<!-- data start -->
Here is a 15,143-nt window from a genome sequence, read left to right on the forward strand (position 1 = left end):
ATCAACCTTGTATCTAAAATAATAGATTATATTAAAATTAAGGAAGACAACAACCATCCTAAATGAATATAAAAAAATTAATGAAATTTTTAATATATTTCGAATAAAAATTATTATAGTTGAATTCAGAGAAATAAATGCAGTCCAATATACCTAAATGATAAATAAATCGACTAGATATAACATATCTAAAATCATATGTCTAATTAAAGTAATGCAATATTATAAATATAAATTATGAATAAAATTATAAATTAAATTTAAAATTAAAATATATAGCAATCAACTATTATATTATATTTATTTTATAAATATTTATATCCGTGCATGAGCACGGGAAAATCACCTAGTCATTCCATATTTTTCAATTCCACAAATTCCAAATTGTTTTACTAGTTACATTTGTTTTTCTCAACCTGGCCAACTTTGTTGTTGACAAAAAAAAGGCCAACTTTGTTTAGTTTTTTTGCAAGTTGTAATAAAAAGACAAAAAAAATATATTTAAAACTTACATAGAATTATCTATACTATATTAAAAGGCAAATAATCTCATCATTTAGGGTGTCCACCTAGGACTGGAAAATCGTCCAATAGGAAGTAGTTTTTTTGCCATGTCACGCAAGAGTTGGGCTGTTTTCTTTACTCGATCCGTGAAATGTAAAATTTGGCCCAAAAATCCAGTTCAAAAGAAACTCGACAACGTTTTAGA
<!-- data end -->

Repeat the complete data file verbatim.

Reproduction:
Here is a 15,143-nt window from a genome sequence, read left to right on the forward strand (position 1 = left end):
ATCAACCTTGTATCTAAAATAATAGATTATATTAAAATTAAGGAAGACAACAACCATCCTAAATGAATATAAAAAAATTAATGAAATTTTTAATATATTTCGAATAAAAATTATTATAGTTGAATTCAGAGAAATAAATGCAGTCCAATATACCTAAATGATAAATAAATCGACTAGATATAACATATCTAAAATCATATGTCTAATTAAAGTAATGCAATATTATAAATATAAATTATGAATAAAATTATAAATTAAATTTAAAATTAAAATATATAGCAATCAACTATTATATTATATTTATTTTATAAATATTTATATCCGTGCATGAGCACGGGAAAATCACCTAGTCATTCCATATTTTTCAATTCCACAAATTCCAAATTGTTTTACTAGTTACATTTGTTTTTCTCAACCTGGCCAACTTTGTTGTTGACAAAAAAAAGGCCAACTTTGTTTAGTTTTTTTGCAAGTTGTAATAAAAAGACAAAAAAAATATATTTAAAACTTACATAGAATTATCTATACTATATTAAAAGGCAAATAATCTCATCATTTAGGGTGTCCACCTAGGACTGGAAAATCGTCCAATAGGAAGTAGTTTTTTTGCCATGTCACGCAAGAGTTGGGCTGTTTTCTTTACTCGATCCGTGAAATGTAAAATTTGGCCCAAAAATCCAGTTCAAAAGAAACTCGACAACGTTTTAGA